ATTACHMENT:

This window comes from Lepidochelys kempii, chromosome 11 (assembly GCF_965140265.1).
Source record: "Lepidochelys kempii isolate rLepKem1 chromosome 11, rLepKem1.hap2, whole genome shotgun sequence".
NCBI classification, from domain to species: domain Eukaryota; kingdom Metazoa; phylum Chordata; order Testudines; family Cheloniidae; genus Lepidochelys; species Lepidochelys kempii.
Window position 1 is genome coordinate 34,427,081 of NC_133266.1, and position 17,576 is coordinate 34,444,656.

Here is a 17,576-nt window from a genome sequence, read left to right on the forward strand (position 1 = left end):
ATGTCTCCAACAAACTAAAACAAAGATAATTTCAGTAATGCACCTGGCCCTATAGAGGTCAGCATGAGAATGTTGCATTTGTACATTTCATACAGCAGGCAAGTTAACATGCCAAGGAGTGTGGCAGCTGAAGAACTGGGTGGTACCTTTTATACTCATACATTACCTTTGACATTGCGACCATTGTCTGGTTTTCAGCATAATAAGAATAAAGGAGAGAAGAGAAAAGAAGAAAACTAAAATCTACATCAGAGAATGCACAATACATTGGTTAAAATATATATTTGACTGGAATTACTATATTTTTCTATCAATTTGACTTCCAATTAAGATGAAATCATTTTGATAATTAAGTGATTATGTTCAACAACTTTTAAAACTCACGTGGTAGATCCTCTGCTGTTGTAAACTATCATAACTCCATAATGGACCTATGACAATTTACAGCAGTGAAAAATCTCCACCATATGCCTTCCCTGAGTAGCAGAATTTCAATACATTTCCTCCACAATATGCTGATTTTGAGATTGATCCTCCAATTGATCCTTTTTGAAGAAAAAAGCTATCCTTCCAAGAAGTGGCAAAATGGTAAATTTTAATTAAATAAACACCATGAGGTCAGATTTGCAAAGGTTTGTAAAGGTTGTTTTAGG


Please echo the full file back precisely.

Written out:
This window comes from Lepidochelys kempii, chromosome 11 (assembly GCF_965140265.1).
Source record: "Lepidochelys kempii isolate rLepKem1 chromosome 11, rLepKem1.hap2, whole genome shotgun sequence".
NCBI classification, from domain to species: domain Eukaryota; kingdom Metazoa; phylum Chordata; order Testudines; family Cheloniidae; genus Lepidochelys; species Lepidochelys kempii.
Window position 1 is genome coordinate 34,427,081 of NC_133266.1, and position 17,576 is coordinate 34,444,656.

Here is a 17,576-nt window from a genome sequence, read left to right on the forward strand (position 1 = left end):
ATGTCTCCAACAAACTAAAACAAAGATAATTTCAGTAATGCACCTGGCCCTATAGAGGTCAGCATGAGAATGTTGCATTTGTACATTTCATACAGCAGGCAAGTTAACATGCCAAGGAGTGTGGCAGCTGAAGAACTGGGTGGTACCTTTTATACTCATACATTACCTTTGACATTGCGACCATTGTCTGGTTTTCAGCATAATAAGAATAAAGGAGAGAAGAGAAAAGAAGAAAACTAAAATCTACATCAGAGAATGCACAATACATTGGTTAAAATATATATTTGACTGGAATTACTATATTTTTCTATCAATTTGACTTCCAATTAAGATGAAATCATTTTGATAATTAAGTGATTATGTTCAACAACTTTTAAAACTCACGTGGTAGATCCTCTGCTGTTGTAAACTATCATAACTCCATAATGGACCTATGACAATTTACAGCAGTGAAAAATCTCCACCATATGCCTTCCCTGAGTAGCAGAATTTCAATACATTTCCTCCACAATATGCTGATTTTGAGATTGATCCTCCAATTGATCCTTTTTGAAGAAAAAAGCTATCCTTCCAAGAAGTGGCAAAATGGTAAATTTTAATTAAATAAACACCATGAGGTCAGATTTGCAAAGGTTTGTAAAGGTTGTTTTAGG